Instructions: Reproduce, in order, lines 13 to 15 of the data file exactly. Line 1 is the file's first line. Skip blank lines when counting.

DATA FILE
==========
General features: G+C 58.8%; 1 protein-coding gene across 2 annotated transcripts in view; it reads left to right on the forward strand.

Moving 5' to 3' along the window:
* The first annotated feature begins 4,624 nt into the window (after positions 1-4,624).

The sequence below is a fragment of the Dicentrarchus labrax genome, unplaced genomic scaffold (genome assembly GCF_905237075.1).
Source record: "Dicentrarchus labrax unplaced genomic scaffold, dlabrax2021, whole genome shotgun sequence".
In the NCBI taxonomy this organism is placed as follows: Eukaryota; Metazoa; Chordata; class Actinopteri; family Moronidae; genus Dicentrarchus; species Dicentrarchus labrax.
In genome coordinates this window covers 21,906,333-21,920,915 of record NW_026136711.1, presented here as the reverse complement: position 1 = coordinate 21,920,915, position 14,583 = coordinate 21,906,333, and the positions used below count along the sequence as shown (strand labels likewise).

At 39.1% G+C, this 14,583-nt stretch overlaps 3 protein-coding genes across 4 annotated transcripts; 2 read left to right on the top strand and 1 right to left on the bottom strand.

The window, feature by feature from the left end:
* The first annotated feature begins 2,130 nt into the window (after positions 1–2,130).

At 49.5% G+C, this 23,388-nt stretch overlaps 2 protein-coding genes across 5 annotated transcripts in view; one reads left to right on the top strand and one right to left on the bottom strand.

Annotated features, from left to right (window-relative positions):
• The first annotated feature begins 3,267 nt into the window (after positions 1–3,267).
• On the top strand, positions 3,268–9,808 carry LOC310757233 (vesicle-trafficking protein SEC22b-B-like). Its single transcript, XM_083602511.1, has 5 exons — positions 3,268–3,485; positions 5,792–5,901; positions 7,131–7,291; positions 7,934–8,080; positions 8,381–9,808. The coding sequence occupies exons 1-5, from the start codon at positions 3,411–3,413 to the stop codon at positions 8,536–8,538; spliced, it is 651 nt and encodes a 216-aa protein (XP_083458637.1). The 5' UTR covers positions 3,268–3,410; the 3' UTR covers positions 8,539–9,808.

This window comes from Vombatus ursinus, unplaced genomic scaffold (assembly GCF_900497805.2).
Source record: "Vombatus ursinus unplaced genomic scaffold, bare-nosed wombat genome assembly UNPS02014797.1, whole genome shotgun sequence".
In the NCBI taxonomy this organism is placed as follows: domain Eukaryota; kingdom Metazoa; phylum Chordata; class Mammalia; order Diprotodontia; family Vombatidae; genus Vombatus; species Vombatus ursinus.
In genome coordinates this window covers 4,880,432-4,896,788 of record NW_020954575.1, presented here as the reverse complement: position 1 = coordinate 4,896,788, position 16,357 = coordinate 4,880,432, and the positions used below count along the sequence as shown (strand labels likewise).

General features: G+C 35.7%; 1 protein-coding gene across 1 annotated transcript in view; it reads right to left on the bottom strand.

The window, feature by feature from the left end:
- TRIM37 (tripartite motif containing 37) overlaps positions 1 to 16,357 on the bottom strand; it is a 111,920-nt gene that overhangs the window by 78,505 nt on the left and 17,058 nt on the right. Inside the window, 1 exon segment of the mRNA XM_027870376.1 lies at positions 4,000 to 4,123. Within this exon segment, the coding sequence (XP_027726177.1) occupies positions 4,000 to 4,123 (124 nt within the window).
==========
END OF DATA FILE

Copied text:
• The first annotated feature begins 3,267 nt into the window (after positions 1–3,267).
• On the top strand, positions 3,268–9,808 carry LOC310757233 (vesicle-trafficking protein SEC22b-B-like). Its single transcript, XM_083602511.1, has 5 exons — positions 3,268–3,485; positions 5,792–5,901; positions 7,131–7,291; positions 7,934–8,080; positions 8,381–9,808. The coding sequence occupies exons 1-5, from the start codon at positions 3,411–3,413 to the stop codon at positions 8,536–8,538; spliced, it is 651 nt and encodes a 216-aa protein (XP_083458637.1). The 5' UTR covers positions 3,268–3,410; the 3' UTR covers positions 8,539–9,808.

This window comes from Vombatus ursinus, unplaced genomic scaffold (assembly GCF_900497805.2).